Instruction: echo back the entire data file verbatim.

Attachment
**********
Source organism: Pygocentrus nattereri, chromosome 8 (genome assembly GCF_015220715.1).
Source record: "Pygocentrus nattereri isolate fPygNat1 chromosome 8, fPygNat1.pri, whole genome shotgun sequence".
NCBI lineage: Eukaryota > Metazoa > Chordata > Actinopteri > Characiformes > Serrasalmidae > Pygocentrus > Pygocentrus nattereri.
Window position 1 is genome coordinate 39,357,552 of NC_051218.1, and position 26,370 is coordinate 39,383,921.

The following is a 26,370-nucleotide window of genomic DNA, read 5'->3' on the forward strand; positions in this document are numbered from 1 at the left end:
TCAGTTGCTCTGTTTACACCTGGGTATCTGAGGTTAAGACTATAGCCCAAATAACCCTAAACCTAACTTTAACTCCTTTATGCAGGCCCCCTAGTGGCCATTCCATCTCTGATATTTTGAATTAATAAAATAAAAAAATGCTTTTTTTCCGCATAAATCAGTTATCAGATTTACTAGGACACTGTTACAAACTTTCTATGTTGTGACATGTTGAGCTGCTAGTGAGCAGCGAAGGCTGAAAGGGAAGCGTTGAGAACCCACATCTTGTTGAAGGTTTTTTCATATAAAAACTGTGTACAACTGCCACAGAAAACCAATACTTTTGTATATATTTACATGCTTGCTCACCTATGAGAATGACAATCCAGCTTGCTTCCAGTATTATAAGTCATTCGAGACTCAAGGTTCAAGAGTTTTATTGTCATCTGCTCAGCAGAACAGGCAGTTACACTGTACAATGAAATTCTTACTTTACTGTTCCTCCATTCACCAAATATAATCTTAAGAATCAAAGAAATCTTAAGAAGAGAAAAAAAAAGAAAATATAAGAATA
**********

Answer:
Source organism: Pygocentrus nattereri, chromosome 8 (genome assembly GCF_015220715.1).
Source record: "Pygocentrus nattereri isolate fPygNat1 chromosome 8, fPygNat1.pri, whole genome shotgun sequence".
NCBI lineage: Eukaryota > Metazoa > Chordata > Actinopteri > Characiformes > Serrasalmidae > Pygocentrus > Pygocentrus nattereri.
Window position 1 is genome coordinate 39,357,552 of NC_051218.1, and position 26,370 is coordinate 39,383,921.

The following is a 26,370-nucleotide window of genomic DNA, read 5'->3' on the forward strand; positions in this document are numbered from 1 at the left end:
TCAGTTGCTCTGTTTACACCTGGGTATCTGAGGTTAAGACTATAGCCCAAATAACCCTAAACCTAACTTTAACTCCTTTATGCAGGCCCCCTAGTGGCCATTCCATCTCTGATATTTTGAATTAATAAAATAAAAAAATGCTTTTTTTCCGCATAAATCAGTTATCAGATTTACTAGGACACTGTTACAAACTTTCTATGTTGTGACATGTTGAGCTGCTAGTGAGCAGCGAAGGCTGAAAGGGAAGCGTTGAGAACCCACATCTTGTTGAAGGTTTTTTCATATAAAAACTGTGTACAACTGCCACAGAAAACCAATACTTTTGTATATATTTACATGCTTGCTCACCTATGAGAATGACAATCCAGCTTGCTTCCAGTATTATAAGTCATTCGAGACTCAAGGTTCAAGAGTTTTATTGTCATCTGCTCAGCAGAACAGGCAGTTACACTGTACAATGAAATTCTTACTTTACTGTTCCTCCATTCACCAAATATAATCTTAAGAATCAAAGAAATCTTAAGAAGAGAAAAAAAAAGAAAATATAAGAATA